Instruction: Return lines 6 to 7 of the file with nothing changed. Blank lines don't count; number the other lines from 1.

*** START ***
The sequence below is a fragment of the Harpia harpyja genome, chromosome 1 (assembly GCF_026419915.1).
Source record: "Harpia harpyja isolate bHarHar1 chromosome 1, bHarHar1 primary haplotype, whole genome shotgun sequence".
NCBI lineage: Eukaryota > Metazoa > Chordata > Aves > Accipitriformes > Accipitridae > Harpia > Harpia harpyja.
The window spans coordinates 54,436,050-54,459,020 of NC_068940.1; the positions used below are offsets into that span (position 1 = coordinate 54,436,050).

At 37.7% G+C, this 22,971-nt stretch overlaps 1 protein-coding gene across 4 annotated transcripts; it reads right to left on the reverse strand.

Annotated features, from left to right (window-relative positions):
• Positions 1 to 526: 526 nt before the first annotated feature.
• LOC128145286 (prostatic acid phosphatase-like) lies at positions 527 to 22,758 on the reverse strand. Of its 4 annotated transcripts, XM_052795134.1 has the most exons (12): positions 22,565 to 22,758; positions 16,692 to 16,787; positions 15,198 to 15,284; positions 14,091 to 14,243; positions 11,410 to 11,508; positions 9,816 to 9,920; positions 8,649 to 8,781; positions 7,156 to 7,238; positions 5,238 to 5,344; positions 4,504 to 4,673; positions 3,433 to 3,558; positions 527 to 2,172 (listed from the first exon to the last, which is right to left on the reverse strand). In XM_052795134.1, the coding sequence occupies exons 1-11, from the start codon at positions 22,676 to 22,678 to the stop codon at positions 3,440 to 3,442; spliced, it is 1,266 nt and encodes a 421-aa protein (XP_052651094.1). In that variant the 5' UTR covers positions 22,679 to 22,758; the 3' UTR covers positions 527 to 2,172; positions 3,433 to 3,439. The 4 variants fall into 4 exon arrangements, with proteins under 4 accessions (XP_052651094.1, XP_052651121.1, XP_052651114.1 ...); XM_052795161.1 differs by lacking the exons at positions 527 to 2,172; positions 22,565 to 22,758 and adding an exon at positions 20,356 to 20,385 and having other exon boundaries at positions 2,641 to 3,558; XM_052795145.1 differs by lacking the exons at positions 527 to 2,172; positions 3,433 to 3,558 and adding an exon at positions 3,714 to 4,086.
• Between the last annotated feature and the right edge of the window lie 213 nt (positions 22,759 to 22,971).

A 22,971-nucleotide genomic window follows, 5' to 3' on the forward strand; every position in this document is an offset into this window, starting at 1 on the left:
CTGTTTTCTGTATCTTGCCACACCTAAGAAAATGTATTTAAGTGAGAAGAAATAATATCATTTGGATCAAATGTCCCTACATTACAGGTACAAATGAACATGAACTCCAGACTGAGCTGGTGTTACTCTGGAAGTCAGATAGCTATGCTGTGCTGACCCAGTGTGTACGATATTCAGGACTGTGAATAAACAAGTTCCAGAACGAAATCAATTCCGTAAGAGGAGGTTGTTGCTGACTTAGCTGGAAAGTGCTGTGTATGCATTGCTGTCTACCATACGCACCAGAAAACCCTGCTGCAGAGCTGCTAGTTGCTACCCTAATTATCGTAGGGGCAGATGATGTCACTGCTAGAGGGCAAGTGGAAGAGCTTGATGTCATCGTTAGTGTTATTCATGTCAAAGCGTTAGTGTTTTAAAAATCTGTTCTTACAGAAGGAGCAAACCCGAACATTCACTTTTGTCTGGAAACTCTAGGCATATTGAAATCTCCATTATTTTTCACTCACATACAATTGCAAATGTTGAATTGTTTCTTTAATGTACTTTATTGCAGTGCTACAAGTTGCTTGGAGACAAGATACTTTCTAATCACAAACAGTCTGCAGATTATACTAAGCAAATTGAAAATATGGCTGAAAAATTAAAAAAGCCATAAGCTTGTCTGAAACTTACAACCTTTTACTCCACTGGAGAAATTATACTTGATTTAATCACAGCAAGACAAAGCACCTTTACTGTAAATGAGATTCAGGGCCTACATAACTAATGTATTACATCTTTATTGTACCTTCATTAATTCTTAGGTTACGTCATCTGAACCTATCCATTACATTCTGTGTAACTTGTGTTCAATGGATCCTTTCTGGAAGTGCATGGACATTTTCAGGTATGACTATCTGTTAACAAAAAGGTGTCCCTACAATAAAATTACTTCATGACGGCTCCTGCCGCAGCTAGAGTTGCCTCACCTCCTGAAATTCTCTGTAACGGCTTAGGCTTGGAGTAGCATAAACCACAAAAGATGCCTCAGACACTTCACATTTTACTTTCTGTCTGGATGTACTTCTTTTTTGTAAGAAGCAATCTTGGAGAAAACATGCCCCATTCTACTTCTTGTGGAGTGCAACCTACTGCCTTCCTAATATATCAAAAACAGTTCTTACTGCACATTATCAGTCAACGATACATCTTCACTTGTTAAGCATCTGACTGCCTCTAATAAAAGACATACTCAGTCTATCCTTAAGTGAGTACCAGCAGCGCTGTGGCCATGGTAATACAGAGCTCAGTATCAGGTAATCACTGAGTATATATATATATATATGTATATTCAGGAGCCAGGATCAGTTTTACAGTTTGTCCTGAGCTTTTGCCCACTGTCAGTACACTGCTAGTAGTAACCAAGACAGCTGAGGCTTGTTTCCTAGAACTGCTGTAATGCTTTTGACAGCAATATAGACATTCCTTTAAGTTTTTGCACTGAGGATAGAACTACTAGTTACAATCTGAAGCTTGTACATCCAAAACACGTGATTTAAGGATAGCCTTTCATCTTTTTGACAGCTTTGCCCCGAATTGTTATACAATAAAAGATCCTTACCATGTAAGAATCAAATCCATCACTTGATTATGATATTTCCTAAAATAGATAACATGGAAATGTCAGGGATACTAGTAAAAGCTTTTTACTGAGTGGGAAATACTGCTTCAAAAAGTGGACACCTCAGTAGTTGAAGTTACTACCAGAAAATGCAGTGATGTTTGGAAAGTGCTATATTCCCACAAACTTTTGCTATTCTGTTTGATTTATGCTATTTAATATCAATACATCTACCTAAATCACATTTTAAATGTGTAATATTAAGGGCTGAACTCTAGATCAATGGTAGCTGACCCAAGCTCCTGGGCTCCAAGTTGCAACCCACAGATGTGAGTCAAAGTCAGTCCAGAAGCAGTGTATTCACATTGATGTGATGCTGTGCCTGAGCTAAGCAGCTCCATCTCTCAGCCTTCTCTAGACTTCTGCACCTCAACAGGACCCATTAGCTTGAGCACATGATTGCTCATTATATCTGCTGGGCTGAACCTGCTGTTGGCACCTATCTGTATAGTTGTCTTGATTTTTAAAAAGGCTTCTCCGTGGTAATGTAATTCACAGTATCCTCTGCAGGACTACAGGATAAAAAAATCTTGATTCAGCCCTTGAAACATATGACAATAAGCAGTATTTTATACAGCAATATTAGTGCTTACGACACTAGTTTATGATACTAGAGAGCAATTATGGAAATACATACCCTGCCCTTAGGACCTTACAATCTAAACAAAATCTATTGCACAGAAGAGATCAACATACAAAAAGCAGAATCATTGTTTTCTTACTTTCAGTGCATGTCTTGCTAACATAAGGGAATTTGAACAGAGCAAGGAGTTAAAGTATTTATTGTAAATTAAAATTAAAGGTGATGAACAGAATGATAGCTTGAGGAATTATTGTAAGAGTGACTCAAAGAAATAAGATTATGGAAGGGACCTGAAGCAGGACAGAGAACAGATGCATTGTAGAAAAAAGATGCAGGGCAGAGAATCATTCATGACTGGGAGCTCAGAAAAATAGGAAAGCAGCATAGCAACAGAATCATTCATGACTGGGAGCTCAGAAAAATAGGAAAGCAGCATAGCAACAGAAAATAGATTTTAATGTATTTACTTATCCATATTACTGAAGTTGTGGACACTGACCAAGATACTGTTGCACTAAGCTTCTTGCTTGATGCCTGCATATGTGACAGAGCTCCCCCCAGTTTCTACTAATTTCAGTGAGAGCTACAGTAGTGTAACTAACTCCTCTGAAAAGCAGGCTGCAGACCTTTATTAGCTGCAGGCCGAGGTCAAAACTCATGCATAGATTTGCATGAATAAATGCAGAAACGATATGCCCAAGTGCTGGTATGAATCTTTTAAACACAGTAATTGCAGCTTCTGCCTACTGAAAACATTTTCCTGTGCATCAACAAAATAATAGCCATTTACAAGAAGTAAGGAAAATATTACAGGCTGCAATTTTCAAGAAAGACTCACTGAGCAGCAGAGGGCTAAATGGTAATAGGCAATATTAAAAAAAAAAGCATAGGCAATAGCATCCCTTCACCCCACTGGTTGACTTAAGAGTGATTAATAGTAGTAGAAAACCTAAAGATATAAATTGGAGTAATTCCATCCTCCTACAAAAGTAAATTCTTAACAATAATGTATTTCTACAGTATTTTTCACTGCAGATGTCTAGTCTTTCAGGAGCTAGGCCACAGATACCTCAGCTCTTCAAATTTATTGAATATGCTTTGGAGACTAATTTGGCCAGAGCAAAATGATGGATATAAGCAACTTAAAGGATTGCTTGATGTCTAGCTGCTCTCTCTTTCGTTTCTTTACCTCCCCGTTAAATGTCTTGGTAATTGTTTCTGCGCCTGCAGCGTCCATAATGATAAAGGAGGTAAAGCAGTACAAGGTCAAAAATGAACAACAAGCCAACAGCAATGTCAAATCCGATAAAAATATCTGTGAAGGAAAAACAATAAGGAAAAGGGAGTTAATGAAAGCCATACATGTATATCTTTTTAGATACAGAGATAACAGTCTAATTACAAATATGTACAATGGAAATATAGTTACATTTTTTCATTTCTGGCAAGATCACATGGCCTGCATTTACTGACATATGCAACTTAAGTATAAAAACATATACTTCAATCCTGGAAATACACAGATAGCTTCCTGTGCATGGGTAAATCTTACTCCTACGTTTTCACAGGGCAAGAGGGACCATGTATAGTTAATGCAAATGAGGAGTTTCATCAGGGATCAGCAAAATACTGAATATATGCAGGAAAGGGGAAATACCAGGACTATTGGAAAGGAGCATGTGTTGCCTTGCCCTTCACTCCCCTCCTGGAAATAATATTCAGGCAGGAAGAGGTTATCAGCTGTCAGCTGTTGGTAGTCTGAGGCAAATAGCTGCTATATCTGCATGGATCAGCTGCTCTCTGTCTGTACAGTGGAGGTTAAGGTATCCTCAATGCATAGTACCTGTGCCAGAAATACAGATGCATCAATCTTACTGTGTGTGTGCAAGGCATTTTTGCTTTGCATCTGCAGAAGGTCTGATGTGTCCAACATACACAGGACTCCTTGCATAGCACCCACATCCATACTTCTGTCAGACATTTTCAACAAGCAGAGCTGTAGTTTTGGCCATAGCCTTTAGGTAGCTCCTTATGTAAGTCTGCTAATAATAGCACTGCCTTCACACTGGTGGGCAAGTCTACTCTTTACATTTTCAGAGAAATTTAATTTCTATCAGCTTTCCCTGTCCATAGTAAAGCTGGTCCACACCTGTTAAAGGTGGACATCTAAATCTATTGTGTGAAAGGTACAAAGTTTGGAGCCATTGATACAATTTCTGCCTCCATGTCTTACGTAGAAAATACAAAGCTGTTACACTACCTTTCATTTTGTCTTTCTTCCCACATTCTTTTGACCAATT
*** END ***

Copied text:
Annotated features, from left to right (window-relative positions):
• Positions 1 to 526: 526 nt before the first annotated feature.